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Data centre industry players leading the charge for tougher environmental impact measures

Amy Kathleen Kelly • 13/09/2022

Power usage does not provide the full picture of a data centre’s environmental impact; a Trinity of measurement including water usage and carbon emissions should be the new standard, according to a recent report by Cushman & Wakefield

AS DEMAND FOR data centres increases so too does their impact on the environment, but some industry leaders are calling for a more stringent ‘trinity’ of reporting guidelines to help minimise the environmental footprint of the growing asset class.

A new Cushman & Wakefield report, Energy, Water, Carbon: A New Trinity for Measuring Data Centre Sustainability, is calling for water consumption and carbon emissions to be measured in addition to power usage to provide a more holistic picture of data centres’ true environmental impact.

Power usage efficiency (PUE) – the traditional measure of data centre sustainability – is calculated by dividing the facility’s total power by the energy used by IT equipment. Carbon usage effectiveness (CUE)1 , measures the carbon emissions from a data centre while water usage efficiency (WUE)2  tracks how much water is used for cooling and other operational needs. 

The industry has made significant improvements to PUE over recent years; the industry average has dropped from around 2.5 in 2007 to 1.5 today. 

But the limitations of measuring power alone have become increasingly clear as the industry evolves, said webinar moderator and Managing Director, Data Centres & New Initiatives India at Cushman & Wakefield, Vivek Dahiya.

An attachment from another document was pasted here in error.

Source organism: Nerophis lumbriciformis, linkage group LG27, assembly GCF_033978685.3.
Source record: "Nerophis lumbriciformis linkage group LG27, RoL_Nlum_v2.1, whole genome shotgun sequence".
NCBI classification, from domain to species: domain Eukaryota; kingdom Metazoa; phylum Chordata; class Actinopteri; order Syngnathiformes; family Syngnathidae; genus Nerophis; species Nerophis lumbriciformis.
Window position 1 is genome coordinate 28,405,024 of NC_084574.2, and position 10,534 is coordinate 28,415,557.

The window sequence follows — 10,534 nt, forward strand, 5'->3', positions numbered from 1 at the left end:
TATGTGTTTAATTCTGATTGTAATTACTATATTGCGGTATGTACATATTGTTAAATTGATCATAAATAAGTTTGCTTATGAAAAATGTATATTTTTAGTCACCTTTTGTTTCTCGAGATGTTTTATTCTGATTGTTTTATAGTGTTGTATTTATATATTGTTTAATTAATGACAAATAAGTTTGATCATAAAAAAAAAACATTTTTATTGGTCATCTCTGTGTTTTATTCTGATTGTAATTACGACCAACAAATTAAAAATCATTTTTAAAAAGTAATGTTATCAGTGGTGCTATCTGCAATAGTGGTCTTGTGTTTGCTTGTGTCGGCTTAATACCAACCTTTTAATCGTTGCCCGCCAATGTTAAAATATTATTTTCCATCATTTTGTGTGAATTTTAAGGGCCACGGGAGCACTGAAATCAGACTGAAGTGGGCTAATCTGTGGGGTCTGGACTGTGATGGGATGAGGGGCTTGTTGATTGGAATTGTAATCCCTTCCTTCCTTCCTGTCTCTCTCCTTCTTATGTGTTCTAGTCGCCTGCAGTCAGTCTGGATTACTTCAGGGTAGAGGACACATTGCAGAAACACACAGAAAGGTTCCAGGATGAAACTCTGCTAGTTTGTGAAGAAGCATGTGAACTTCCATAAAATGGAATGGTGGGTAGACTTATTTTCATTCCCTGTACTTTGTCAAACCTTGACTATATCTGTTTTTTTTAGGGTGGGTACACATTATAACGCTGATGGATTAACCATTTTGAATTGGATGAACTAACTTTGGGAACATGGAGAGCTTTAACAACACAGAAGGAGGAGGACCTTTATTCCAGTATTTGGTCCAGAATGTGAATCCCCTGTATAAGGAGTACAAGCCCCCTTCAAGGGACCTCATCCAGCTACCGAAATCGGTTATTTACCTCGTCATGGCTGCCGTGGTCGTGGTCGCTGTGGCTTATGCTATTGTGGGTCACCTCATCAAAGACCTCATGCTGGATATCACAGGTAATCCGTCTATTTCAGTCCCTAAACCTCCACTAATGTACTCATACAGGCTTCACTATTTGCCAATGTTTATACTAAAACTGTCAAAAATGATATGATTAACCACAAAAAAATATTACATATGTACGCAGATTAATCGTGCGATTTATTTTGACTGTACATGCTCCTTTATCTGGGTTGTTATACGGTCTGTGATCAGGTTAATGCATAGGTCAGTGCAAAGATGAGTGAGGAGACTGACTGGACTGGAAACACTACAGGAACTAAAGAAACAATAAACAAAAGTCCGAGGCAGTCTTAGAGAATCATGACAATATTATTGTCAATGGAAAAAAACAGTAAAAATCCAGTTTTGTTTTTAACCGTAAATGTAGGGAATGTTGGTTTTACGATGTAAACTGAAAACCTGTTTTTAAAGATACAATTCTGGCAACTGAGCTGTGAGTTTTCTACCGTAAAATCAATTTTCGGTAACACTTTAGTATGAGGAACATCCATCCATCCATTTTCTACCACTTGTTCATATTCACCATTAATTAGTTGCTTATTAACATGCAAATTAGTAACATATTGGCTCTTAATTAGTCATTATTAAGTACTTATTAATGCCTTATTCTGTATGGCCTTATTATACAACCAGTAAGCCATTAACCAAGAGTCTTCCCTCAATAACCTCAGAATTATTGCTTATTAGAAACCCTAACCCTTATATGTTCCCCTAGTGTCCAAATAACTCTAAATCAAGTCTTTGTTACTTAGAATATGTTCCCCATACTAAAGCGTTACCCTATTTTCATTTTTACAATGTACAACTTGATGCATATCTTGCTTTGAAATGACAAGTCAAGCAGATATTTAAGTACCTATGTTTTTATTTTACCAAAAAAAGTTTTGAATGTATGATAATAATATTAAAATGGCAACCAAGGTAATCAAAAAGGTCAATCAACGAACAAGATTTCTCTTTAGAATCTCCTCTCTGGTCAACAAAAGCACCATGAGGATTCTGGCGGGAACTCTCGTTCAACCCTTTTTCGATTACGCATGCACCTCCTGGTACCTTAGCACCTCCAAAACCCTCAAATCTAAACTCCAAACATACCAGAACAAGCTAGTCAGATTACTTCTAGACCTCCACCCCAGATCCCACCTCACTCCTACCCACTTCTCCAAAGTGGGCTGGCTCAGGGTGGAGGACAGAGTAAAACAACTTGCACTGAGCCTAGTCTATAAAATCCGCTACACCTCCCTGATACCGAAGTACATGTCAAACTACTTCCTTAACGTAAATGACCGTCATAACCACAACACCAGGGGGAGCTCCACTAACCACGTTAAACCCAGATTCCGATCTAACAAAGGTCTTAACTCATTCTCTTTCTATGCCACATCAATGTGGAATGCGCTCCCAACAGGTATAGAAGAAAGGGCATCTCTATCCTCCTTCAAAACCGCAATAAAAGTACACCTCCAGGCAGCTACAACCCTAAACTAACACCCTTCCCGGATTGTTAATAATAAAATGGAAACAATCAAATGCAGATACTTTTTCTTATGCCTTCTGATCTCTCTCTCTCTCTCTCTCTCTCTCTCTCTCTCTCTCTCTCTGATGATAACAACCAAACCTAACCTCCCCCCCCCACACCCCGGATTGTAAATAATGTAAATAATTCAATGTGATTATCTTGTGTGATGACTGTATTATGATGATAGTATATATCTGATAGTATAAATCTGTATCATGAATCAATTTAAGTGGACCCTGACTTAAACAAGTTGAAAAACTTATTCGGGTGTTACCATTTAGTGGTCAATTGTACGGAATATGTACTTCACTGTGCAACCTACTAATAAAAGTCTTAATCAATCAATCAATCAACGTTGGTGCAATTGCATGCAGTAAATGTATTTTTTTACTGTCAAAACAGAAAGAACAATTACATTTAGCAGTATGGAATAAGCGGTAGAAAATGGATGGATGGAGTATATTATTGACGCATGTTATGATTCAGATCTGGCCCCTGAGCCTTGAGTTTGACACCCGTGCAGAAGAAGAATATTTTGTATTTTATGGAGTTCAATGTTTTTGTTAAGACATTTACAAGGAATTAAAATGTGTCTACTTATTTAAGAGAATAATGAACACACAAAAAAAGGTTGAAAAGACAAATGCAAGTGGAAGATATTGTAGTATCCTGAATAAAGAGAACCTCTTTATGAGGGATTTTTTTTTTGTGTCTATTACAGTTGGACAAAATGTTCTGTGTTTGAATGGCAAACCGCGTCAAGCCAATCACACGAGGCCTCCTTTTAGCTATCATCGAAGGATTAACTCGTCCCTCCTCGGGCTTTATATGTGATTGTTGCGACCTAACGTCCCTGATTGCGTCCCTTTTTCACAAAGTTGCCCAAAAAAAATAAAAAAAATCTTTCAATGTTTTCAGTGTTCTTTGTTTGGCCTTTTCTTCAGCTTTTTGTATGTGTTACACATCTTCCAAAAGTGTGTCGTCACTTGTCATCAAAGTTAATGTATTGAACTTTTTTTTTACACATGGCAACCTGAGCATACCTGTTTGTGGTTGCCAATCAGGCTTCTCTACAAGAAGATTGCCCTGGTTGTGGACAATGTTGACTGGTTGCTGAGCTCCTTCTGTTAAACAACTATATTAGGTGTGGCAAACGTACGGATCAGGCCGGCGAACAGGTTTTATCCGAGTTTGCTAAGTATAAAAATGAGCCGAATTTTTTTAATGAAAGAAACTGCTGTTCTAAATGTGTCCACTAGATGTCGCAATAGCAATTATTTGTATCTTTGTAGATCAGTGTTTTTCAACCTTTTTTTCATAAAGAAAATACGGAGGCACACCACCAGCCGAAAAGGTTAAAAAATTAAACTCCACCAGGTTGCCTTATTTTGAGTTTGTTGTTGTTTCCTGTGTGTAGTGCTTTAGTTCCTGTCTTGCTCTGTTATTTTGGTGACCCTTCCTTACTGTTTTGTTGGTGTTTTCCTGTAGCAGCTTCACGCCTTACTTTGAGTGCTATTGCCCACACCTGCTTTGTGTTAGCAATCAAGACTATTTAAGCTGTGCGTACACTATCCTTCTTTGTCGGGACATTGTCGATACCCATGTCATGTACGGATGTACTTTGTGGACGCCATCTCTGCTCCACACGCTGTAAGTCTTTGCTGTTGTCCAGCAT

“Achieving a lower PUE is very dependent on the geography and climate of a data centre’s location. It is easy to achieve in the upper parts of the northern hemisphere but very difficult close to the equator where more power is required for cooling.” 

Mr Dahiya said that data centreoperators were gradually adapting to accommodate the increasingly stringent environmental standards of both investors and occupiers.

“Data centre investors, operators and occupiers each have their own ESG ambitions. The challenge for the industry now is to continually improve the baseline standard to ensure that all requirements can be accommodated under one roof. A colocation data centre is only as sustainable as its least sustainable client.”

Cushman & Wakefield Co-head of Sustainability Services, Greater China Alton Wong said that while some operators were aware of the CUE and WUE measures few had adopted them. 

“For as long as we see increasing digitisation of everything from banking to manufacturing to communications and media the demand for data centres will only grow. The only way to future-proof the sector is to ensure regulatory standards keep pace. The trinity is a step in the right direction.”

Mr Wong said companies that had set ambitious ESG targets were now looking for practical ways to hit them.

“The first step to reducing carbon emissions is to measure them. The Trinity of measuring carbon, water and power can provide a much more informed baseline from which improvements can be made.

“At the end of the day, sustainability is not just about one metric, it is about improving the impact that data centres have on the environment overall.” 


The report, Energy, Water, Carbon: A New Trinity for Measuring Data Centre Sustainability was created following the Cushman & Wakefield webinar Data Centres: Driving the Sustainability Agenda. A replay of the webinar is available here.

Carbon usage effectiveness is calculated by dividing the carbon emissions caused by total data centre energy by the energy consumption of the IT equipment

Water usage effectiveness is calculated by dividing the annual site water usage in litres (L) by the IT equipment energy usage in kilowatt hours (Kwh).


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